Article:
Journal of Behavioral Medicine

, Volume 42, Issue 2, pp 246–255 | Cite as

Effects of addictive-like eating behaviors on weight loss with behavioral obesity treatment

  • Ariana M. ChaoEmail author
  • Thomas A. Wadden
  • Jena Shaw Tronieri
  • Rebecca L. Pearl
  • Naji Alamuddin
  • Zayna M. Bakizada
  • Emilie Pinkasavage
  • Sharon M. Leonard
  • Nasreen Alfaris
  • Robert I. Berkowitz


To examine the relationship between food cravings and food addiction as defined by the Yale Food Addiction Scale (YFAS) and to assess the effects of these variables on weight loss during a 14-week group lifestyle modification program. Data were from 178 participants who were prescribed a 1000–1200 kcal/day portion-controlled diet and provided with weekly group lifestyle modification sessions. Participants completed the Food Craving Inventory and YFAS pre- and post-treatment. Weight was measured weekly. Participants with YFAS-defined food addiction (6.7%) reported more frequent overall food cravings relative to those without food addiction. More frequent food cravings at baseline were associated with less weight loss over the 14 weeks. Analyzed categorically, participants in the highest tertile of baseline food cravings lost 7.6 ± 0.5% of initial weight, which was significantly less compared to those in the lowest tertile who lost 9.1 ± 0.5%. Percent weight loss did not differ significantly between participants with YFAS-defined food addiction (6.5 ± 1.2%) and those who did not meet criteria (8.6 ± 0.3%). Addictive-like eating behaviors significantly declined from pre- to post-treatment. Participants with frequent food cravings lost less weight than their peers. Targeted interventions for food cravings could improve weight loss in these individuals. Few participants met YFAS-defined criteria for food addiction. Addictive-like eating behaviors tended to decline during behavioral weight loss, but neither baseline nor change in YFAS scores predicted weight loss.


Obesity Cravings Weight loss Food addiction Treatment 



AMC was supported by a Ruth L. Kirschstein National Research Service Award postdoctoral fellowship from the National Institute of Nursing Research/National Institutes of Health #T32NR007100. Support was also provided by an investigator-initiated grant from Eisai Pharmaceuticals and from HMR Weight Management Services Corp, Boston, MA (TAW). These funders had no role in the current study design or the collection, analysis, or interpretation of data, writing the manuscript or the decision to submit the manuscript for publication.

Compliance with ethical standards

Conflict of interest

Thomas A. Wadden reports receiving personal fees for serving on advisory boards for Novo Nordisk, and Weight Watchers and has received grant support on behalf of the University of Pennsylvania from Eisai Pharmaceutical and Novo Nordisk. Thomas A. Wadden and Ariana M. Chao have received grant support on behalf of the University of Pennsylvania from Shire Pharmaceuticals. Jena Shaw Tronieri discloses serving as a consultant for Novo Nordisk. Rebecca L. Pearl discloses serving as a consultant for Weight Watchers. Naji Alamuddin, Zayna M. Bakizada, Emilie Pinkasavage, Sharon M. Leonard, Nasreen Alfaris, Robert I. Berkowitz declare no conflicts of interest.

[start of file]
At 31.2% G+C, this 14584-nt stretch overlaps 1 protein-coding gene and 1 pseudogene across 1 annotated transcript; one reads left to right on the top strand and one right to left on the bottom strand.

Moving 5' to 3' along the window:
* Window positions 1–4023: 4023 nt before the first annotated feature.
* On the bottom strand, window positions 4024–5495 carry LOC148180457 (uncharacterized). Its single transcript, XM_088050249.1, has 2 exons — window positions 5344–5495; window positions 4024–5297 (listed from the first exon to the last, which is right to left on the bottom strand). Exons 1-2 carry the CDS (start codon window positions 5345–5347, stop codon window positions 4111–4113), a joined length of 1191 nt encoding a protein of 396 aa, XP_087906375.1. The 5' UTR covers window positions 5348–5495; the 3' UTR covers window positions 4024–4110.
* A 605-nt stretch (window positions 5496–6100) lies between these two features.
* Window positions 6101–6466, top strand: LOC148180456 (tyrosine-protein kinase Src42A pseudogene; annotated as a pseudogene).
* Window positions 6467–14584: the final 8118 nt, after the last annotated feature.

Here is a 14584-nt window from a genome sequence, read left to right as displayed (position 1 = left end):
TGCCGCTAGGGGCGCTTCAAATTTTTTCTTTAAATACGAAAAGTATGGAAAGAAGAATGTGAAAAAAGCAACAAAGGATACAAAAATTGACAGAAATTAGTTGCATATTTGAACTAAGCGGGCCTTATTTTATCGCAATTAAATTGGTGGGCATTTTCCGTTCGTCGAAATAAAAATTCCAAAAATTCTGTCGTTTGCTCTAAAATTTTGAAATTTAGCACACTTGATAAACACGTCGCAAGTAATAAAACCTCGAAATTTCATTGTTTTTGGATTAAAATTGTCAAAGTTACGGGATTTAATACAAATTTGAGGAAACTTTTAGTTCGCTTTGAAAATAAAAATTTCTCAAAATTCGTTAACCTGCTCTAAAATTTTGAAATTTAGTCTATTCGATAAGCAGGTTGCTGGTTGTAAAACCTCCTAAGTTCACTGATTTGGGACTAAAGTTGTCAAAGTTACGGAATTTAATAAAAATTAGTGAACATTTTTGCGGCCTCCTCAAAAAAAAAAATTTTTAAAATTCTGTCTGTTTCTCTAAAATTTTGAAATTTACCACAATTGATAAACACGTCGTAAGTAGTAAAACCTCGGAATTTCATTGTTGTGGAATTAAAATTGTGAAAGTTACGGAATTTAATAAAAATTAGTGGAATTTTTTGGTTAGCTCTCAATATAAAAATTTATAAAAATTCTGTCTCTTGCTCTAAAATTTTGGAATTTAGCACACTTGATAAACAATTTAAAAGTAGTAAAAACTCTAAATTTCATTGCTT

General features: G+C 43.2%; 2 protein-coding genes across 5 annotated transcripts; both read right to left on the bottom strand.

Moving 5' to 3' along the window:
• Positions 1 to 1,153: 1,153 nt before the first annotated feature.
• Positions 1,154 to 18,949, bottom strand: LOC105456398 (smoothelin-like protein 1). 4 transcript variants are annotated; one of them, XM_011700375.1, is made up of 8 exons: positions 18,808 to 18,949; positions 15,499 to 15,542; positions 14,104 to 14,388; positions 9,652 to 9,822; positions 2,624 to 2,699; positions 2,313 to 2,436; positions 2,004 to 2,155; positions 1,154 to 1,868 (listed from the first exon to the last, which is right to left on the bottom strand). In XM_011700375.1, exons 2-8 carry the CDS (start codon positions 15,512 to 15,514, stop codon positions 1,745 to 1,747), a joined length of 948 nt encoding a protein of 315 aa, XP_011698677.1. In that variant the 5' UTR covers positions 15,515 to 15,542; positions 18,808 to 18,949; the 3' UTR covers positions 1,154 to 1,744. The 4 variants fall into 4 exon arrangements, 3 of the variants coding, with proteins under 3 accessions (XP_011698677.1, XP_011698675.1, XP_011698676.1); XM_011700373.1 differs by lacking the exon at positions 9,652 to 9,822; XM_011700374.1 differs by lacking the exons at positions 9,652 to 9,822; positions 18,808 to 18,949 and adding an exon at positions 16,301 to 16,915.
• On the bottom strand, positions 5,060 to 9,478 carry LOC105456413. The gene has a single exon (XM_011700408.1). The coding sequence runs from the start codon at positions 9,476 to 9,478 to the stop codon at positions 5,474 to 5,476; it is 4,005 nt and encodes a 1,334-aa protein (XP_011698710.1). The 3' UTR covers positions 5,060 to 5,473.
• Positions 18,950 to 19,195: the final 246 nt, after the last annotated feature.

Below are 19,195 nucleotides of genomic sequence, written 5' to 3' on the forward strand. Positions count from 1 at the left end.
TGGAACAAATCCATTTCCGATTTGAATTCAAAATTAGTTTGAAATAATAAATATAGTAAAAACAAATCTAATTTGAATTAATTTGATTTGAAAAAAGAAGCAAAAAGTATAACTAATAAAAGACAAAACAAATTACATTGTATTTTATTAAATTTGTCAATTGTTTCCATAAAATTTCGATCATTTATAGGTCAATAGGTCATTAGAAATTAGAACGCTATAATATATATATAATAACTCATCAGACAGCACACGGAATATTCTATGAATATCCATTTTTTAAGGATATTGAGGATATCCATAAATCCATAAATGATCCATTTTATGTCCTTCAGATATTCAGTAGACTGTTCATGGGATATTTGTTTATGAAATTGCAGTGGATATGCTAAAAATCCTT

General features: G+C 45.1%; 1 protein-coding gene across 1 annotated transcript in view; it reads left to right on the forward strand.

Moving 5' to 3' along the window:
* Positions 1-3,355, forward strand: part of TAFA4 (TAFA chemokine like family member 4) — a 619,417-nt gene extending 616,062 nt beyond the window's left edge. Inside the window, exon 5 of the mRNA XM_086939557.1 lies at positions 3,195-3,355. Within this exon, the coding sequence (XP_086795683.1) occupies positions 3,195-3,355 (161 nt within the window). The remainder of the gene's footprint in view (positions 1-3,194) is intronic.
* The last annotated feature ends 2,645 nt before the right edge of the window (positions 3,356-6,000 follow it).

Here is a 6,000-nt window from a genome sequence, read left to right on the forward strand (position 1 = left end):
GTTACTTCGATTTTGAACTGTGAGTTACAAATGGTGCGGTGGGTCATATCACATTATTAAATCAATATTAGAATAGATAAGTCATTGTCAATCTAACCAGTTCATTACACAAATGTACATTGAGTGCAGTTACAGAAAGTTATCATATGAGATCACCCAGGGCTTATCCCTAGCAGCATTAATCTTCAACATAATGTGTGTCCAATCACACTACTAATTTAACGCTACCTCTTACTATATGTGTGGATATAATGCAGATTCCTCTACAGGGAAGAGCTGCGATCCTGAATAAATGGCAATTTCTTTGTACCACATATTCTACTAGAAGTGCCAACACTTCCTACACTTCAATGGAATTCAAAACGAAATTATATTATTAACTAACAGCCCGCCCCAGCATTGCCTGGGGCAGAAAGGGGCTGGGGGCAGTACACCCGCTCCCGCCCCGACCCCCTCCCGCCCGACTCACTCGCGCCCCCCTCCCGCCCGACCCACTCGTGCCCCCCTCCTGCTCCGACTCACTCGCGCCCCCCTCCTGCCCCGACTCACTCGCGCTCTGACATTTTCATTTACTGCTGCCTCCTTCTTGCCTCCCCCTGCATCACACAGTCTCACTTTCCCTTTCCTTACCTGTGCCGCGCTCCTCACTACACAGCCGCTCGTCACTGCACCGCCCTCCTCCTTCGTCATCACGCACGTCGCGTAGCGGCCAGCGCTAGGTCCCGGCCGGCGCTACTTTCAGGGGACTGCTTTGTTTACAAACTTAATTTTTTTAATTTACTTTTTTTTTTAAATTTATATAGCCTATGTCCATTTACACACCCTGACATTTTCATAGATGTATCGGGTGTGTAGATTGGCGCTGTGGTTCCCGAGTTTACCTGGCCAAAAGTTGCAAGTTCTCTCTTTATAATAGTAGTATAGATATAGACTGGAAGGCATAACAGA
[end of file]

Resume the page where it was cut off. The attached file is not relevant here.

Human and animal rights and Informed consent

All procedures performed in studies involving human participants were in accordance with the ethical standards of the institutional and/or national research committee and with the 1964 Helsinki declaration and its later amendments or comparable ethical standards. Informed consent was obtained from all individual participants included in the study.


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Copyright information

© Springer Science+Business Media, LLC, part of Springer Nature 2018

Authors and Affiliations

  • Ariana M. Chao
    • 1
    • 2
    Email author
  • Thomas A. Wadden
    • 2
  • Jena Shaw Tronieri
    • 2
  • Rebecca L. Pearl
    • 2
  • Naji Alamuddin
    • 2
    • 3
  • Zayna M. Bakizada
    • 2
  • Emilie Pinkasavage
    • 2
  • Sharon M. Leonard
    • 2
  • Nasreen Alfaris
    • 2
    • 3
    • 4
  • Robert I. Berkowitz
    • 2
    • 5
  1. 1.Department of Biobehavioral Health SciencesUniversity of Pennsylvania School of NursingPhiladelphiaUSA
  2. 2.Department of PsychiatryUniversity of Pennsylvania Perelman School of MedicinePhiladelphiaUSA
  3. 3.Department of MedicineUniversity of Pennsylvania Perelman School of MedicinePhiladelphiaUSA
  4. 4.Obesity, Metabolism, and Endocrine CenterKing Fahad Medical CityRiyadhSaudi Arabia
  5. 5.Department of PsychiatryThe Children’s Hospital of PhiladelphiaPhiladelphiaUSA

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